Attorney General Rides a Losing Streak

Texas Attorney General Greg Abbott
Texas Attorney General Greg Abbott

Greg Abbott, the state’s ambitious and litigious attorney general, is on a losing streak.

Federal courts in Washington ruled against him in two crucial voting rights cases last week, first finding that the redistricting maps drawn by the Republican Legislature didn’t protect minority voters as the law requires, and then ruling the state’s tough new photo voter ID law unfairly burdens minority voters.

Neither ruling appears to be a threat to the elections now under way. In the case of redistricting, the state’s maps were replaced this year with interim maps prepared by another set of federal judges. In the case of voter ID, there doesn’t appear to be enough time for the courts to turn around an appeal and order the new standards before November.

Abbott is appealing both rulings, and it wouldn’t be fair to say either fight is over.

It would be fair to say he is getting the stuffing knocked out of him, though, and on issues that matter to Republican voters.

Abbott, who has told supporters he would like to be the next governor, is fighting on several legal fronts (for a supporter of tort reform, he does file a lot of lawsuits). He beat the Environmental Protection Agency on rules designed to regulate pollution crossing state lines. And he won a skirmish over the state’s decision to cut financing for Planned Parenthood. But he lost the two voting rights cases, a separate EPA case over greenhouse gases and the big one — the lawsuit also pursued by other attorneys general to upend the federal health care law.

Texas Democrats, who have been scrounging for good political news this year, are living it up, hooting at the Republicans in management and praising judges for protecting minority voters.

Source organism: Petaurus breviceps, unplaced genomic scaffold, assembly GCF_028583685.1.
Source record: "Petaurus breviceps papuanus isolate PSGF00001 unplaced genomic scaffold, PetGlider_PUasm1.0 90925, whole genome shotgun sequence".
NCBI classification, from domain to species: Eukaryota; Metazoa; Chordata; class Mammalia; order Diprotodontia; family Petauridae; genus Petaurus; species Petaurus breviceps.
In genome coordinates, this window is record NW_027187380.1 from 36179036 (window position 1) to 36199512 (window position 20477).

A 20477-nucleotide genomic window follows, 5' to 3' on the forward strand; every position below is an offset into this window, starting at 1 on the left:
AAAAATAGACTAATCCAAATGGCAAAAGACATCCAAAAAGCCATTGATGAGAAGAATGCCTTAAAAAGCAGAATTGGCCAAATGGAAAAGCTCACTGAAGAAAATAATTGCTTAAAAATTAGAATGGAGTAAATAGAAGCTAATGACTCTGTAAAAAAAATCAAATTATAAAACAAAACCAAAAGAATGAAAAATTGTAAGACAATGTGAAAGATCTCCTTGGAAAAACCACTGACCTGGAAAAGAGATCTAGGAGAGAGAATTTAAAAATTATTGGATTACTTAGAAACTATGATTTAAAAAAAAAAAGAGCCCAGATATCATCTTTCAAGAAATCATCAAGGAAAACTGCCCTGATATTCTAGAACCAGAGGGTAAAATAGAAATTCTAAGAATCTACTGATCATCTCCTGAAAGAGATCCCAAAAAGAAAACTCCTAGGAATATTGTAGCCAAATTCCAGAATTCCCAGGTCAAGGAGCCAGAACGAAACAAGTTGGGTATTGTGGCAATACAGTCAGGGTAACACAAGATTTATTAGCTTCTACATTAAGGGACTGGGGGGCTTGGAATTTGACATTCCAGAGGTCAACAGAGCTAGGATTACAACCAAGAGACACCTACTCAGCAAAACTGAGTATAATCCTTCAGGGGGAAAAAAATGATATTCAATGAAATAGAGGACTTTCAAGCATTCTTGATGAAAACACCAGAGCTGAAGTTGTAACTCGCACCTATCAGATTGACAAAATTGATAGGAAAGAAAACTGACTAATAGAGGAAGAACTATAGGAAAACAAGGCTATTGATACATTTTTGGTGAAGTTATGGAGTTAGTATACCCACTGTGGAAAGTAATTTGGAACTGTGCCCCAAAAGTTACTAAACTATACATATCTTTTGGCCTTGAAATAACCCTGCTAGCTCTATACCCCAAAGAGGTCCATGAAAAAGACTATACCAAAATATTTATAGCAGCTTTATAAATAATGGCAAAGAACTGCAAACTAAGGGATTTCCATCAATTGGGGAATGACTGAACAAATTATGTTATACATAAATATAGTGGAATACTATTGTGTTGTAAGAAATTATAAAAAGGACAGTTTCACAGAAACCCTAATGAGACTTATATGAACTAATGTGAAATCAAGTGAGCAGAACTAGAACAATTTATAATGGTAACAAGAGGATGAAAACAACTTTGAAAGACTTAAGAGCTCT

This could turn out OK for Abbott in the end. Prominent Republicans seem to like the fights Abbott has been picking, and they’re publicly sticking with him. “Sue, baby, sue. I want to say let’s just keep suing those guys,” Comptroller Susan Combs told the Texas delegates at the Republican convention in Tampa, Fla., last week. Gov. Rick Perry, in a press release after Thursday’s voter ID decision, urged Abbott “to fight for the same right that other states already have to protect their elections.”

Some of the legal losses could be politically productive even if they don’t produce any legal satisfaction for Abbott. Win some, lose some — it’s the fight that counts.

But last week was brutal. The redistricting decision falls solely on the state lawyers. They advised lawmakers who were drawing the maps. Texas is covered by Section 5 of the Voting Rights Act, meaning federal permission is required to change voting laws, including its political maps. The elves in Abbott’s workshop decided more than a year ago to ask the federal courts for that preclearance instead of going the faster and more common route though the United States Department of Justice. That’s a bunch of Democrats, after all, and the state lawyers decided they would have better luck with the judges.

The redistricting opinion said the state didn’t prove that the new maps protected minority voters’ rights or that the maps were enacted without discriminatory purpose. It took forever to get the news, too. The court’s lassitude affected everyone who ran and everyone who voted. The state filed for preclearance last summer, but the federal judges didn’t hold hearings until November, and then took nine months to deliver Friday’s baby. The delays cascaded into other proceedings, pushing the primary elections from March to May and the runoffs from May to July.

The voter ID ruling was more pointed. The judges said the state required photo IDs for voters while making them difficult to obtain for poor people — many of whom are minorities. They pointed out that state lawmakers had voted down several amendments that would have made the decision on how to rule much closer than it was.

A big issue remains, and a win could wash the egg off of Abbott’s face. He is challenging the part of the Voting Rights Act that requires the state to get federal approval for changes in its maps and in how it conducts elections.

Abbott joked on Twitter after the rulings that he’s going to need a permanent parking place at the United States Supreme Court.

He needs more than that. He needs some wins.

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